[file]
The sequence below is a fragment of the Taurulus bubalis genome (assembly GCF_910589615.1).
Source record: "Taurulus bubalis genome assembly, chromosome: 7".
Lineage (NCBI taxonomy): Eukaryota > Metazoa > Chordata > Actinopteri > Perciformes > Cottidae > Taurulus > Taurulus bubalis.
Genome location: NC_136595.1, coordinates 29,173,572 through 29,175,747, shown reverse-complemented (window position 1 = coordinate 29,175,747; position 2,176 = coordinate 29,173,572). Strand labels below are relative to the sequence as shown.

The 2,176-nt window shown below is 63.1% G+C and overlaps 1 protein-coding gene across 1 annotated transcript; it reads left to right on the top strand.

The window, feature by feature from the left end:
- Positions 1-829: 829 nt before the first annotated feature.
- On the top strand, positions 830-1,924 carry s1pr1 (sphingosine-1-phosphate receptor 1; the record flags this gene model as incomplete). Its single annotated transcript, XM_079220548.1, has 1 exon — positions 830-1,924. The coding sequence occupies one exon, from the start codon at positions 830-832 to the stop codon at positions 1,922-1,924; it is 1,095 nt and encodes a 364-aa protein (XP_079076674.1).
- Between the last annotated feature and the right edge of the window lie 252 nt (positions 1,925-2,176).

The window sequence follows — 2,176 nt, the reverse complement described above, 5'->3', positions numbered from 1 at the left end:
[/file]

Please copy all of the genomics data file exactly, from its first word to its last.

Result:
The sequence below is a fragment of the Taurulus bubalis genome (assembly GCF_910589615.1).
Source record: "Taurulus bubalis genome assembly, chromosome: 7".
Lineage (NCBI taxonomy): Eukaryota > Metazoa > Chordata > Actinopteri > Perciformes > Cottidae > Taurulus > Taurulus bubalis.
Genome location: NC_136595.1, coordinates 29,173,572 through 29,175,747, shown reverse-complemented (window position 1 = coordinate 29,175,747; position 2,176 = coordinate 29,173,572). Strand labels below are relative to the sequence as shown.

The 2,176-nt window shown below is 63.1% G+C and overlaps 1 protein-coding gene across 1 annotated transcript; it reads left to right on the top strand.

The window, feature by feature from the left end:
- Positions 1-829: 829 nt before the first annotated feature.
- On the top strand, positions 830-1,924 carry s1pr1 (sphingosine-1-phosphate receptor 1; the record flags this gene model as incomplete). Its single annotated transcript, XM_079220548.1, has 1 exon — positions 830-1,924. The coding sequence occupies one exon, from the start codon at positions 830-832 to the stop codon at positions 1,922-1,924; it is 1,095 nt and encodes a 364-aa protein (XP_079076674.1).
- Between the last annotated feature and the right edge of the window lie 252 nt (positions 1,925-2,176).

The window sequence follows — 2,176 nt, the reverse complement described above, 5'->3', positions numbered from 1 at the left end: